Austin, TX holds a special place in my heart. It’s not too far from the east coast, it’s doesn’t take itself too seriously, it’s weird, and it’s wonderful. This was my third trip to ATX, and my second with Michael. It’s one of the few trips we’ve taken where we actually relax.
Instead of packing our days full of activity and sightseeing, we sip coffee slowly, eat doughnuts, see movies, and just walk up and down South Congress Avenue. Austin is attracting creative individuals in tech, art, film, and otherwise. Even Tim Ferriss recently made Austin his home.
Friday: Austin is a relatively short flight from Orlando (a little over two hours). We Uber’d from the airport to our hotel, the Hyatt Regency Austin, right on the Colorado River. I would highly recommend this hotel for its proximity to South Congress and downtown, but if you’d rather be immersed in the Austinian culture I would shoot for the charming boutique hotel, Hotel San Jose on S. Congress Ave.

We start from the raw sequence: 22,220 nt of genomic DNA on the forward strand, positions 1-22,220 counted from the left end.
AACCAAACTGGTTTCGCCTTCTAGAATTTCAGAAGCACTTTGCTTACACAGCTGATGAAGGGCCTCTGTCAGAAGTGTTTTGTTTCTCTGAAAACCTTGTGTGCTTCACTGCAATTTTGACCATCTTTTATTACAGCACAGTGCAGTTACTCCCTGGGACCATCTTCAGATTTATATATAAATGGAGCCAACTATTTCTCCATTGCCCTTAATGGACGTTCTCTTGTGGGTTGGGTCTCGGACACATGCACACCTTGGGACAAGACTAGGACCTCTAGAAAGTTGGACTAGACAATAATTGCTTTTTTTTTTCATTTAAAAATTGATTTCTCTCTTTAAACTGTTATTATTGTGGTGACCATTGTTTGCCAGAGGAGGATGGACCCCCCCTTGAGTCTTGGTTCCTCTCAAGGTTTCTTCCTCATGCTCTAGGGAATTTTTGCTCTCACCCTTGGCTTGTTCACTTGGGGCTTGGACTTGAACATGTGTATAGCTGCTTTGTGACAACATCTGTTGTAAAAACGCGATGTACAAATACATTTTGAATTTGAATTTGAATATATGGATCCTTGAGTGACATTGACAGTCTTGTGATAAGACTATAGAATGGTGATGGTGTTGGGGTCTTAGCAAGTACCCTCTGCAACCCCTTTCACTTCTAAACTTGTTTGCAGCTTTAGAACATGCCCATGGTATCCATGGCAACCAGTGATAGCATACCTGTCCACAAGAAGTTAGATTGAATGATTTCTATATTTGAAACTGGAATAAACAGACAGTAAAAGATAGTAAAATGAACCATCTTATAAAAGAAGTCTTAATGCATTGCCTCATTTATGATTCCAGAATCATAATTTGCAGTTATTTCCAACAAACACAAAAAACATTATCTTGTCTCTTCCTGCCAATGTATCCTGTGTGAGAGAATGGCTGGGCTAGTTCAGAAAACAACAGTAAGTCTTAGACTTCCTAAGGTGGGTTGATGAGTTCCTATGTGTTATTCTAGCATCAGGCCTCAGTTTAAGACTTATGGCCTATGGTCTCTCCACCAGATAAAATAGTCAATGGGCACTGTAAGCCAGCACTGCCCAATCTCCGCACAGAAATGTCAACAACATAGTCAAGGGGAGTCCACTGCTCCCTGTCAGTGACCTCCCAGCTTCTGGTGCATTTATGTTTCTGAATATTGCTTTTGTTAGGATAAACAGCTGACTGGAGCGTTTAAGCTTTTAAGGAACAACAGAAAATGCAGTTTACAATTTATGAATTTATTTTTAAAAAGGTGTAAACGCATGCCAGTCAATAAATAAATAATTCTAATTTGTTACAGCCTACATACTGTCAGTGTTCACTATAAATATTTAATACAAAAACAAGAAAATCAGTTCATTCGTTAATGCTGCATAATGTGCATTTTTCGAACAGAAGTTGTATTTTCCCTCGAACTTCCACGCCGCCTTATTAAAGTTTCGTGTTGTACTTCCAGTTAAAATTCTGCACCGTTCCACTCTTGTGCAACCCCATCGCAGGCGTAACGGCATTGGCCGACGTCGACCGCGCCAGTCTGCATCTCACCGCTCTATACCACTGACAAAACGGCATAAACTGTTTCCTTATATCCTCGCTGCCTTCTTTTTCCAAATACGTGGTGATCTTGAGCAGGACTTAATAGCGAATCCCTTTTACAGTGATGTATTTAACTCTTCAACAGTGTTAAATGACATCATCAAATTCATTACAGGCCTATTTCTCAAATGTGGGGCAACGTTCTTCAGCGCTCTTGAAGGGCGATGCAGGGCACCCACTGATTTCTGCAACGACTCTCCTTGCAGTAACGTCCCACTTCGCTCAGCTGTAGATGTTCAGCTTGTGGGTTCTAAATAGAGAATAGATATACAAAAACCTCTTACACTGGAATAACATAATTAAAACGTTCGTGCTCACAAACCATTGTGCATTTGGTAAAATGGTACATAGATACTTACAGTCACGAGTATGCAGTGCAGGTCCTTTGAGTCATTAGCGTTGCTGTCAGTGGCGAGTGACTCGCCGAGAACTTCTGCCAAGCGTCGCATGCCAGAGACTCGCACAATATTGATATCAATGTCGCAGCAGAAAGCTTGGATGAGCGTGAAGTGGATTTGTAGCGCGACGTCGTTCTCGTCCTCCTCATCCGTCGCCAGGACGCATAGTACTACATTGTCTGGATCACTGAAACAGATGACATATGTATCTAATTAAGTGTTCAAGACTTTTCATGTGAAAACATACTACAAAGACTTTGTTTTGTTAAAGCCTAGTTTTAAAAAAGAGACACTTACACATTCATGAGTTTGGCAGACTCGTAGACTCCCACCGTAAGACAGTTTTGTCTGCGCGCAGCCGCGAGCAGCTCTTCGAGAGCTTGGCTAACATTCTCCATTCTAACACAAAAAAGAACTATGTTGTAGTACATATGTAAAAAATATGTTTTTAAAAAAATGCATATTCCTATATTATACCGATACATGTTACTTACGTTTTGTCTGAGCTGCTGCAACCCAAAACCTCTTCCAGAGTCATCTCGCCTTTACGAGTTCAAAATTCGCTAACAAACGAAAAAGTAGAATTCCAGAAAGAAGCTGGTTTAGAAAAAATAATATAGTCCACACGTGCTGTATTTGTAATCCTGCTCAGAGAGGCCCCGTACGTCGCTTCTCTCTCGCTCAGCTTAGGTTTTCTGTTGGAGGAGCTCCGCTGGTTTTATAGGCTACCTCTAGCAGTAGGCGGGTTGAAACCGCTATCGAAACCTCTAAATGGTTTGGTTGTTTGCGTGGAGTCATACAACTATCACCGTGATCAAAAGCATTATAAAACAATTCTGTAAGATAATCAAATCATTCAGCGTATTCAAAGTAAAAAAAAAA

Upon arriving, we set out toward S. Congress Ave. for a cup of coffee at Jo’s. This is also the site of the “I Love You So Much” mural. There are also tons of cute shops in this area. I finally found some comfortable, casual shoes at the TOMS store, we checked out Big Top Candy Shop, and had a tasty brunch at Torchy’s Tacos. We had the chorizo and egg taco, bacon/egg/cheese taco, smoked brisket taco, and guac. It all hit the spot.
Parallel to South Congress is South 1st Street, another gem. 1st Street has its own slew of cute restaurants and coffee shops, not to mention murals (Welcome to Austin postcard and Bob Barker). We took this street back toward the river/hotel, although we found it not to be as pedestrian-friendly as South Congress. More of 1st Street later.